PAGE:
A Tradition of Service

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Learn how schools with a religious affiliation can help you raise the next generation of emotionally intelligent and community-minded leaders.

Many of Portland’s oldest and most prestigious private schools have their roots in a religious tradition. This connection brings with it an emphasis on community service and universal morals, such as kindness and respect for the dignity of all people. In order to instill these values in our future leaders, many parents are choosing schools with a rich history of community engagement and social-emotional learning. 

Cathedral School, which is celebrating its 125th anniversary this year, is known for its high-quality academic programs, and builds community service into the regular curriculum. Each month one classroom initiates a student-led, school-wide service project, including research, presentation, gathering of donations and delivery to the local organizations they support. It is  not alone. There are similar programs at Portland Jewish Academy, Oregon Episcopal School, and other schools with a religious history. 

The pandemic has brought to light the desperate need for mental health support in the lives of children and teens. Schools with a partnership with a religious institution are uniquely positioned to lead in this area. They are no stranger to the benefits of prayer, counseling and meditation, and are comfortable discussing the mental-health and social-emotional needs of their students. Oregon Episcopal School has a counseling and academic support team for each division, and they are progressive in their approach, “avoiding labels, judgments, and generalizations in favor of specific direct observations,” says head of school Mo Copeland. And the regular service opportunities at these schools can help build self-esteem and foster a global perspective in students. At Portland Jewish Academy, living out the value of tikkun olam (repairing the world), can also help repair students’ inner worlds.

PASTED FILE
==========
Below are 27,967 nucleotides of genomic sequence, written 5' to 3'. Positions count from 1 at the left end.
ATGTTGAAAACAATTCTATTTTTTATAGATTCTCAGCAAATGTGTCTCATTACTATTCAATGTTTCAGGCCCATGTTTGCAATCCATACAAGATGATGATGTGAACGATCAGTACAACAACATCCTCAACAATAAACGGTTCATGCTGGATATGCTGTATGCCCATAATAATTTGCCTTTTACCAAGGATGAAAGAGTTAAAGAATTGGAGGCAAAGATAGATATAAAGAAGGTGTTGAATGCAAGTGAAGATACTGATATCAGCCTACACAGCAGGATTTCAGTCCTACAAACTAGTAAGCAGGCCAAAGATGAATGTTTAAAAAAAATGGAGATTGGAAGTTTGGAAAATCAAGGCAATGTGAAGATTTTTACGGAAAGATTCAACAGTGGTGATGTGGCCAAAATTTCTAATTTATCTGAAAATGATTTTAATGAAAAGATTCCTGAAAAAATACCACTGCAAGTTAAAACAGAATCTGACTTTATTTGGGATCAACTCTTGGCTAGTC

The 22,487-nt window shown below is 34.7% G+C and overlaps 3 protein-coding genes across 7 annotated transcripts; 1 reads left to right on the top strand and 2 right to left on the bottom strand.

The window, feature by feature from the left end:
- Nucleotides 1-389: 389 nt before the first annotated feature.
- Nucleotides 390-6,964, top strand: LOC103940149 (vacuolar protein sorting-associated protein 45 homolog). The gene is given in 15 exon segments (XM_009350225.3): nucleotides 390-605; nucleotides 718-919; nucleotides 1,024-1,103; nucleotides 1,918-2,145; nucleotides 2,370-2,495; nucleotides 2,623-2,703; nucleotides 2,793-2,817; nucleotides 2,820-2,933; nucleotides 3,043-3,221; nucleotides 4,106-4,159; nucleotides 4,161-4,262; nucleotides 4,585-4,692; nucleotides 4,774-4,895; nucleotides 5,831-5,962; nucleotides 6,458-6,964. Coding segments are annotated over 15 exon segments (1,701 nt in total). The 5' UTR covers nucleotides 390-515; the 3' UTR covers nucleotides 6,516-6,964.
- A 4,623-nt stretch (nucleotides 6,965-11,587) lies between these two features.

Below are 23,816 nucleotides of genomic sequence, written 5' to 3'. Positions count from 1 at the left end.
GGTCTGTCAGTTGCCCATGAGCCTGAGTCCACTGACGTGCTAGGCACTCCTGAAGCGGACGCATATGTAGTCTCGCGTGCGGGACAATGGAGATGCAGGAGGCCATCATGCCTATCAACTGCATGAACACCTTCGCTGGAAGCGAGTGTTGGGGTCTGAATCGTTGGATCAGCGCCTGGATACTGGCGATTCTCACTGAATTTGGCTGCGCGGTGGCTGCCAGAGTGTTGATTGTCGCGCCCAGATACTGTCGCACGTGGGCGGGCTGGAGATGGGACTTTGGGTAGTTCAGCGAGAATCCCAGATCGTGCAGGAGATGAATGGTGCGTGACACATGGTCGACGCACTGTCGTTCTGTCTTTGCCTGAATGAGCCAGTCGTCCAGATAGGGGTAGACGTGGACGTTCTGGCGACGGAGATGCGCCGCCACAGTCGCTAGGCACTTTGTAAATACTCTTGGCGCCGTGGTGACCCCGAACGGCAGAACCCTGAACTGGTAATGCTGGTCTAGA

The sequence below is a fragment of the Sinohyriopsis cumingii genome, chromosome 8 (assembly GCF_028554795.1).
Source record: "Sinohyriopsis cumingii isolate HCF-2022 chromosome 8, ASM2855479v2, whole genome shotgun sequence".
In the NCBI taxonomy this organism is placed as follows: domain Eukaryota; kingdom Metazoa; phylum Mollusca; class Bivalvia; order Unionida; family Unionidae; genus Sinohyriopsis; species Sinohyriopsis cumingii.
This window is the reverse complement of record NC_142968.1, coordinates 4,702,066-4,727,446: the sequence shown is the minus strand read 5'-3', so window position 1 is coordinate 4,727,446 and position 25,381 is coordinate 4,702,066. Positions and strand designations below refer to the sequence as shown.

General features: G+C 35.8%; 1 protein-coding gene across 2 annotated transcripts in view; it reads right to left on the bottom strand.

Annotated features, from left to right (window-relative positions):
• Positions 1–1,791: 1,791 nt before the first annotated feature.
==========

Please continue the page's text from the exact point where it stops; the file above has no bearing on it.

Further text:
Not religious yourself or concerned about dogmatic indoctrination? Not only do these local schools accept the varied faith traditions of their students’ families, they celebrate them. “When our Jewish students can lead the chapel on Rosh Hashanah, and our Muslim students can talk about the Ramadan experience, and our Indian students can share Diwali traditions — it helps them to feel seen, to be valued, and to be known and celebrated,” says Melissa Robinson, the middle school chaplain at Oregon Episcopal School. Mo Copeland, the head of school at OES, adds, “We know the OES community is enriched by the presence of students and families from a wide variety of religious backgrounds and practices … we thrive on the diversity of our community.” Most schools also offer scholarships and financial support. Check their websites for how to apply. 

Most families choose these schools because they are excellent academic institutions. With their small class sizes, highly qualified instructors and funding for special programs, they offer exceptional learning environments. But for families who also want to raise emotionally intelligent adults who use their gifts to help their community and planet, these schools — with their traditions of service and respect for all people — can also provide the next generation with the moral compass to make a positive impact on their world. 

To learn more about private school options, like St. Cecilia School, Pilgrim Lutheran Christian School and many others, head to our Education Directory.

Meg Asby
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